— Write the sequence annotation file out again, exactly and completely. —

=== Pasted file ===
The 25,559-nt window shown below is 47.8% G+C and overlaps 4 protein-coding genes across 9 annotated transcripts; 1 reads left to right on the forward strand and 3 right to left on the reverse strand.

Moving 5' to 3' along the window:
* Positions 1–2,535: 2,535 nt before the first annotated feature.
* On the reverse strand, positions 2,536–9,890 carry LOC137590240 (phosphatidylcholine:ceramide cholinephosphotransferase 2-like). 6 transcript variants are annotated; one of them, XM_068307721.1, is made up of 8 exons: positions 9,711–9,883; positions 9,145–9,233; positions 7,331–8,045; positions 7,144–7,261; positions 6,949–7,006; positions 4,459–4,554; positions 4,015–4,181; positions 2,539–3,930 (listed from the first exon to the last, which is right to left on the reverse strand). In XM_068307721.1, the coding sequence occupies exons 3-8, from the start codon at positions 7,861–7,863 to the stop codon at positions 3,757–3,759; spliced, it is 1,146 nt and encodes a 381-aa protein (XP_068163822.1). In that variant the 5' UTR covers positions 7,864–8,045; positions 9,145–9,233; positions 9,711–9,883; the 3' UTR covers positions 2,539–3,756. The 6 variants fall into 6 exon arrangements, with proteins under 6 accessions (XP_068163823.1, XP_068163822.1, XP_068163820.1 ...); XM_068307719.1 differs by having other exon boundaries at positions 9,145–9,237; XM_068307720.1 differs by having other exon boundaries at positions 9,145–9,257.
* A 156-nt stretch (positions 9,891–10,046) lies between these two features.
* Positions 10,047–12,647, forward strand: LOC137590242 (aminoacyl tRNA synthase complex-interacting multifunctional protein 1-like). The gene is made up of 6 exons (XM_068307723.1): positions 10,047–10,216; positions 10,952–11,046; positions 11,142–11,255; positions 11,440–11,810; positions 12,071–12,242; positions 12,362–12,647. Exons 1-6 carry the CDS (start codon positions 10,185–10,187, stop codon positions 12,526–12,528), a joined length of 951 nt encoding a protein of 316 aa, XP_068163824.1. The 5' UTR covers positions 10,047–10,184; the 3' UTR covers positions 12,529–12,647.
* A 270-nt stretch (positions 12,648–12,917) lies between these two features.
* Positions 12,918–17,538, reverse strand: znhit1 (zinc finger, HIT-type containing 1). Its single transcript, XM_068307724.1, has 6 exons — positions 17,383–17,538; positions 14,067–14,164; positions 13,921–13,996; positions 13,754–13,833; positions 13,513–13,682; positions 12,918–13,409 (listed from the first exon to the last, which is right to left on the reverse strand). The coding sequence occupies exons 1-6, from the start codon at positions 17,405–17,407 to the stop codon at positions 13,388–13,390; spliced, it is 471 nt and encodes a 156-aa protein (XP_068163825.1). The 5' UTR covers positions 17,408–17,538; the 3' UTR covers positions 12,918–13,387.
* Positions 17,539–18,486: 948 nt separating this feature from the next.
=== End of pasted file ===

The 25,559-nt window shown below is 47.8% G+C and overlaps 4 protein-coding genes across 9 annotated transcripts; 1 reads left to right on the forward strand and 3 right to left on the reverse strand.

Moving 5' to 3' along the window:
* Positions 1–2,535: 2,535 nt before the first annotated feature.
* On the reverse strand, positions 2,536–9,890 carry LOC137590240 (phosphatidylcholine:ceramide cholinephosphotransferase 2-like). 6 transcript variants are annotated; one of them, XM_068307721.1, is made up of 8 exons: positions 9,711–9,883; positions 9,145–9,233; positions 7,331–8,045; positions 7,144–7,261; positions 6,949–7,006; positions 4,459–4,554; positions 4,015–4,181; positions 2,539–3,930 (listed from the first exon to the last, which is right to left on the reverse strand). In XM_068307721.1, the coding sequence occupies exons 3-8, from the start codon at positions 7,861–7,863 to the stop codon at positions 3,757–3,759; spliced, it is 1,146 nt and encodes a 381-aa protein (XP_068163822.1). In that variant the 5' UTR covers positions 7,864–8,045; positions 9,145–9,233; positions 9,711–9,883; the 3' UTR covers positions 2,539–3,756. The 6 variants fall into 6 exon arrangements, with proteins under 6 accessions (XP_068163823.1, XP_068163822.1, XP_068163820.1 ...); XM_068307719.1 differs by having other exon boundaries at positions 9,145–9,237; XM_068307720.1 differs by having other exon boundaries at positions 9,145–9,257.
* A 156-nt stretch (positions 9,891–10,046) lies between these two features.
* Positions 10,047–12,647, forward strand: LOC137590242 (aminoacyl tRNA synthase complex-interacting multifunctional protein 1-like). The gene is made up of 6 exons (XM_068307723.1): positions 10,047–10,216; positions 10,952–11,046; positions 11,142–11,255; positions 11,440–11,810; positions 12,071–12,242; positions 12,362–12,647. Exons 1-6 carry the CDS (start codon positions 10,185–10,187, stop codon positions 12,526–12,528), a joined length of 951 nt encoding a protein of 316 aa, XP_068163824.1. The 5' UTR covers positions 10,047–10,184; the 3' UTR covers positions 12,529–12,647.
* A 270-nt stretch (positions 12,648–12,917) lies between these two features.
* Positions 12,918–17,538, reverse strand: znhit1 (zinc finger, HIT-type containing 1). Its single transcript, XM_068307724.1, has 6 exons — positions 17,383–17,538; positions 14,067–14,164; positions 13,921–13,996; positions 13,754–13,833; positions 13,513–13,682; positions 12,918–13,409 (listed from the first exon to the last, which is right to left on the reverse strand). The coding sequence occupies exons 1-6, from the start codon at positions 17,405–17,407 to the stop codon at positions 13,388–13,390; spliced, it is 471 nt and encodes a 156-aa protein (XP_068163825.1). The 5' UTR covers positions 17,408–17,538; the 3' UTR covers positions 12,918–13,387.
* Positions 17,539–18,486: 948 nt separating this feature from the next.